The Militant (logo)  

Vol. 75/No. 38      October 24, 2011

Coal miners fight Peabody’s
attempts to block union
PADUCAH, Ky.—Workers at the Willow Lake mine in Equality, Illinois, are fighting to force Peabody Energy, the world’s largest privately owned coal company, to recognize the union and negotiate a contract. The United Mine Workers of America won a union representation election at the mine in late May.

Hearings by a National Labor Relations Board administrative law judge on Peabody’s challenge, asking the NLRB to overturn the election, ended here September 30. A decision is pending.

Only one other mine in Illinois is organized by the UMWA, Springfield Coal’s Crown III underground mine in Macoupin County.

The right to a union safety committee and pensions were among the reasons 51 percent of the workers at Willow Lake voted to join UMWA Local 5929. The Willow Lake mine, which opened in 2002 and produced 3.4 million tons of coal last year with 444 workers, has a long record of safety violations.

In 2010 Peabody was fined $174,000 for dangerous conditions there, including inadequate roof support and excessive coal dust. In July of that year a supervisor was killed when a shuttle car hauling coal struck him—the first death at the mine. In 2009 the mine had an accident rate more than double the national average.

The case for Peabody was argued by the antiunion law firm Ogletree Deakins, the same firm that conducted the company’s campaign against the union prior to the vote.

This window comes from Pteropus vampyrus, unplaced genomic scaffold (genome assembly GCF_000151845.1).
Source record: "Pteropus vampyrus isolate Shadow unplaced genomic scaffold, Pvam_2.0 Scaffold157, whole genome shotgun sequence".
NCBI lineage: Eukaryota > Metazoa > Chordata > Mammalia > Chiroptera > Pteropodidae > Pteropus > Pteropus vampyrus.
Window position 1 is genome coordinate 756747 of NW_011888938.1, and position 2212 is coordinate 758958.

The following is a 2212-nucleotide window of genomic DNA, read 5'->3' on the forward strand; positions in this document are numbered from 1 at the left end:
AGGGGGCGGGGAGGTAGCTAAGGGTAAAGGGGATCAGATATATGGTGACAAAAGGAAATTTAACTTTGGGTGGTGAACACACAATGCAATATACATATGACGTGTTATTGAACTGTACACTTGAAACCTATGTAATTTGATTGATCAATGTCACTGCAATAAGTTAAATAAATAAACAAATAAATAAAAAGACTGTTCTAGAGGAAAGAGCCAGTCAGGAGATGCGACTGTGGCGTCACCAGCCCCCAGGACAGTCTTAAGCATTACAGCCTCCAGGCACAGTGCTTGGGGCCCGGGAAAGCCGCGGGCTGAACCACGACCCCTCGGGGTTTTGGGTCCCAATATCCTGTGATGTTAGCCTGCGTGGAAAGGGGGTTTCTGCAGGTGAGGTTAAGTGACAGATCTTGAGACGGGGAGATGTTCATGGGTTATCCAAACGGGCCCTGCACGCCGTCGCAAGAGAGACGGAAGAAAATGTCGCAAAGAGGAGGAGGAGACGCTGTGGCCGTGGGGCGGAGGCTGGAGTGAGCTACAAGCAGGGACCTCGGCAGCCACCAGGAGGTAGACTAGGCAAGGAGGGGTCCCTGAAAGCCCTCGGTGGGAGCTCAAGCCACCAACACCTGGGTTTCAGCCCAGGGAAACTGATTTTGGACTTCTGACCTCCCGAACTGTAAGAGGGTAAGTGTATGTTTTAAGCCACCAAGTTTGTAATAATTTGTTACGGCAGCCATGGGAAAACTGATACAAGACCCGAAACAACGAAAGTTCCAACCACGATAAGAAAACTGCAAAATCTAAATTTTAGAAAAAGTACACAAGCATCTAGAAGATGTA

“Ogletree Deakins made the videos shown in the captive audience meetings that threatened workers with closing the mine if they voted in the union. They provided training for the supervisors,” said Art Traynor, attorney for the UMWA.

Peabody claimed the UMWA resorted to “intimidation and threats, coercion and fraudulent conduct” to win the election. The company also accused miner Wade Waller of threatening to run over another worker with a piece of mining equipment.

Lawyers for the UMWA and NLRB have charged that Peabody committed violations of the National Labor Relations Act, including threatening to close the mine; the firing of Waller, a well-known union activist; and refusal to recognize and bargain with the union.

“The miners will continue to focus on building solidarity in the workplace and negotiating a union contract,” Traynor said. “The legal process is only secondary to that.”
Related articles:
Sugar workers battling lockout are ‘not alone’
Unionists, youth join Fargo demonstration
Union at military truck plant in Wisconsin rejects concessions
As UK bosses skirt new law, agency workers turn to unions
Hundreds protest school aide layoffs in New York
Marietta Armstrong workers: ‘We’re still fighting’
Paprika workers in New Zealand fight layoffs  
Front page (for this issue) | Home | Text-version home